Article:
While I was at the American Anthropological Association’s Annual Meeting in Montreal, Canada, I had the opportunity to hear a variety of inspiring panels given by scholars who work on the anthropology of childhood and like topics. Two that particularly peaked my interest were one on the intellectual and moral legacies surrounding the theorizing of childhood and children in anthropology and another on cross-cultural challenges to attachment theory.
It’s impossible to summarize the breadth of topics covered by these panels, but I was impressed by the pragmatism uttered by almost all of the panelists who spoke on the anthropology of childhood. Working in an arena where discourses of human rights and development dominate, these scholars are calling for anthropology to articulate an understanding of children and childhood that takes culture seriously, but also doesn’t shy away from making moral statements and arguments. It was particularly interesting to hear Jo Boyden and Virigina May Morrow, both of whom work on the Young Lives Project, an international study of childhood poverty that employs both quantitative and qualitative researchers, talk about the importance an anthropological perspective can bring to weighing the complicated cultural costs and benefits of a global framework that touts success as exclusively tied to education.
When it comes to attachment theory, anthropologists have long been critical of the way in which the ethnocentrism evident in this perspective has led psychoanalysts and psychologists to pathologize a great expanse of childrearing practices and subsequent behaviors that don’t fall into this “norm.” Instead, the papers on this panel gestured to a normative practice in the developing world, childrearing involving multiple caregivers.
Generally, in these collectivist cultures, children are raised to understand that family relations supersede individual feelings, and that there is a social hierarchy, which values elders above youth. The point is that despite vast differences between Western cultures which value individualism and independence, these children are being socialized to be healthy participants in their own culture, and develop healthy attachments to those relations and values which will allow them to thrive and grow.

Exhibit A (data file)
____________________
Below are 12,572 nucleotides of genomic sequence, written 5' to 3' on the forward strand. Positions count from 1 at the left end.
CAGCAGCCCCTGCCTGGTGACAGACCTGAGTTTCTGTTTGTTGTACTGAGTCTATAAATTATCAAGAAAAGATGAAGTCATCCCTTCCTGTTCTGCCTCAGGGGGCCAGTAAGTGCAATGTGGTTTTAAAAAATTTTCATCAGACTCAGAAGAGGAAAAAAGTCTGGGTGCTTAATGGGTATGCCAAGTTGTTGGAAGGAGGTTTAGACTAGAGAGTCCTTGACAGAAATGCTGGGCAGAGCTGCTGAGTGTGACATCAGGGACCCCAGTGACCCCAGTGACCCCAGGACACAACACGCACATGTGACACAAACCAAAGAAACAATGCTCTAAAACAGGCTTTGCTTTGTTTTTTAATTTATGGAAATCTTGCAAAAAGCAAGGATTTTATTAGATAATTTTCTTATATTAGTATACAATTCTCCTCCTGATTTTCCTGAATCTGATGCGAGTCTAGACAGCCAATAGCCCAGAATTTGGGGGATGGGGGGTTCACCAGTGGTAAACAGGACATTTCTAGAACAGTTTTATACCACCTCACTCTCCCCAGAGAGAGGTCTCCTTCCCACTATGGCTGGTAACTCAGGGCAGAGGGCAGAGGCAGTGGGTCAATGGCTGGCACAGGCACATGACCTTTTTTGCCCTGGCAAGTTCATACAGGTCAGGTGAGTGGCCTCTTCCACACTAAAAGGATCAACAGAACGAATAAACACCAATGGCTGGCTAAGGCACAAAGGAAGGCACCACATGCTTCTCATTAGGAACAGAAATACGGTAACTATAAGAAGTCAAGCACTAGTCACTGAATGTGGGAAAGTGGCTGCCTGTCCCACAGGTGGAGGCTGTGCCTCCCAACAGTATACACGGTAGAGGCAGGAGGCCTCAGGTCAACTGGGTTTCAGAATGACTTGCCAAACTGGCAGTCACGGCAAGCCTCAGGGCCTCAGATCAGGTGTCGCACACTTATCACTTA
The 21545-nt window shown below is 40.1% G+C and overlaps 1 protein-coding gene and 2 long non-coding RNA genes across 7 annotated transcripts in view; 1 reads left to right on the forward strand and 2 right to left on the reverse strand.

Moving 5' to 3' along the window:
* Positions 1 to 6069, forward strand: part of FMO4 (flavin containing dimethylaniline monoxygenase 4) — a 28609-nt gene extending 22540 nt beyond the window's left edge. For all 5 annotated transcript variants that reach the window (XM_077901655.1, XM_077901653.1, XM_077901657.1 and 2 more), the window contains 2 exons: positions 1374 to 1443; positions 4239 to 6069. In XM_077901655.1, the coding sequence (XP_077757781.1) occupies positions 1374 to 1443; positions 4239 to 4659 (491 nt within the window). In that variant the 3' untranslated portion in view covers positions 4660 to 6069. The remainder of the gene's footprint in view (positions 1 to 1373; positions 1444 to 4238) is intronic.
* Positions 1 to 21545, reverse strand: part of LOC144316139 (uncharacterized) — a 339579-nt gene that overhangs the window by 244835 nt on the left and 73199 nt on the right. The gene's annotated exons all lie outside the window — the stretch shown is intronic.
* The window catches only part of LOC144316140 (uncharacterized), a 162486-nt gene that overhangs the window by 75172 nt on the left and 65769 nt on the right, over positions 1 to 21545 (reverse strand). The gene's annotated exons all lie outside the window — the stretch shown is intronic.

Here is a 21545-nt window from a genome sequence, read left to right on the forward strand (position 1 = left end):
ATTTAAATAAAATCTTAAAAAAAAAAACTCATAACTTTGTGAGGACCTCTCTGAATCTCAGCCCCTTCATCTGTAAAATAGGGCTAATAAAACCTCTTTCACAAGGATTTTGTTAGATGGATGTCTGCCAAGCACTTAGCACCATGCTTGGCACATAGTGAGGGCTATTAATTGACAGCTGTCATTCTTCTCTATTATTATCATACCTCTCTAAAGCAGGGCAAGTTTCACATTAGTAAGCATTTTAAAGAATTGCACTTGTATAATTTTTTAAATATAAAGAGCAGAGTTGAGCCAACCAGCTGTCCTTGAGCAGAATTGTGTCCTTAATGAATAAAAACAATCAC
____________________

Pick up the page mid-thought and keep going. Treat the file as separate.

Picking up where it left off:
Of course, there are exceptions to this happy culturally relativistic picture, but the point that Robert A. LeVine made is that anthropologists can be instructive in not only enunciating these differences, but in curbing unproductive and deductive uses of attachment theory in academia today. At one point anthropologist Bambi Chapin remarked on the limits of attachment theory, as it has unilaterally been applied to the attachment between the child and the mother, versus the very real attachment and need the mother has for the child.
This comment really struck a cord when it comes to my own research and the acceptance within Chinese culture (of not only multiple caregiving but also) of the parents’ need for the child and the function the child continues to play of caring for his/her parents in old age. In foster care this means that there is a relative comfort and an understanding that parents have just as great a need for the child as the child does for the parents that isn’t often so apparent or visible in Western contexts.
I’m excited to continue to work with some of these ideas as my own research on foster care and childcare in China unfolds. It’s encouraging to me to see anthropologists working toward enunciating other discourses beyond development and human rights (which have often failed to take culture seriously), and exciting for me to see where attachment theory can be instructive and also challenged within the context of Chinese families.
All photos courtesy of Evan Schneider